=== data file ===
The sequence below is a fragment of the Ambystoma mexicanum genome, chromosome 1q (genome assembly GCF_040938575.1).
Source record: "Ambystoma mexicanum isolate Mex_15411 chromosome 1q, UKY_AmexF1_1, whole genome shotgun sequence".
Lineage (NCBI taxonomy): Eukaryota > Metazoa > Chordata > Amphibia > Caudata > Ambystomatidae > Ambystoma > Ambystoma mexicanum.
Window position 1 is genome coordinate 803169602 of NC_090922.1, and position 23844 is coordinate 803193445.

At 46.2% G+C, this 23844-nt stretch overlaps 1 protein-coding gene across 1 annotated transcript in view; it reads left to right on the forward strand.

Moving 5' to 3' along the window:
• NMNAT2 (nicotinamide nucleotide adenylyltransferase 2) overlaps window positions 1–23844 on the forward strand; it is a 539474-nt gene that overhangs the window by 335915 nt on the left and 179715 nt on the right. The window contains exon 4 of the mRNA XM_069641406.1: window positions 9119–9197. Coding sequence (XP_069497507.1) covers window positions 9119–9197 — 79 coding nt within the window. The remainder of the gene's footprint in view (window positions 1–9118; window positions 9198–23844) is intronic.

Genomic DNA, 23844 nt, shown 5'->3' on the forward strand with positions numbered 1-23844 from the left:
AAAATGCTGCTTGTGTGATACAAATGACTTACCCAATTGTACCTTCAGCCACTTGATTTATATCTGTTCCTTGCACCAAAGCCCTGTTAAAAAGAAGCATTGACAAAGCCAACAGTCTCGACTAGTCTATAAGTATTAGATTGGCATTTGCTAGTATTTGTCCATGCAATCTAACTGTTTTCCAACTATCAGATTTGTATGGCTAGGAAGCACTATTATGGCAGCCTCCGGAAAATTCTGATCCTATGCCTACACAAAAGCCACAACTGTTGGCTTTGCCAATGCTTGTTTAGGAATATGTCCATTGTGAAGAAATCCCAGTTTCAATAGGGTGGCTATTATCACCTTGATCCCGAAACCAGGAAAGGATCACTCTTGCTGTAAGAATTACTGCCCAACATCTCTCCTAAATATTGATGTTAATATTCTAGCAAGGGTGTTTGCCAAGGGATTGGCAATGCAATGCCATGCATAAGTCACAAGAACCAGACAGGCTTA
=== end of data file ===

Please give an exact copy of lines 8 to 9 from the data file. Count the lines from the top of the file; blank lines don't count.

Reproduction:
Genomic DNA, 23844 nt, shown 5'->3' on the forward strand with positions numbered 1-23844 from the left:
AAAATGCTGCTTGTGTGATACAAATGACTTACCCAATTGTACCTTCAGCCACTTGATTTATATCTGTTCCTTGCACCAAAGCCCTGTTAAAAAGAAGCATTGACAAAGCCAACAGTCTCGACTAGTCTATAAGTATTAGATTGGCATTTGCTAGTATTTGTCCATGCAATCTAACTGTTTTCCAACTATCAGATTTGTATGGCTAGGAAGCACTATTATGGCAGCCTCCGGAAAATTCTGATCCTATGCCTACACAAAAGCCACAACTGTTGGCTTTGCCAATGCTTGTTTAGGAATATGTCCATTGTGAAGAAATCCCAGTTTCAATAGGGTGGCTATTATCACCTTGATCCCGAAACCAGGAAAGGATCACTCTTGCTGTAAGAATTACTGCCCAACATCTCTCCTAAATATTGATGTTAATATTCTAGCAAGGGTGTTTGCCAAGGGATTGGCAATGCAATGCCATGCATAAGTCACAAGAACCAGACAGGCTTA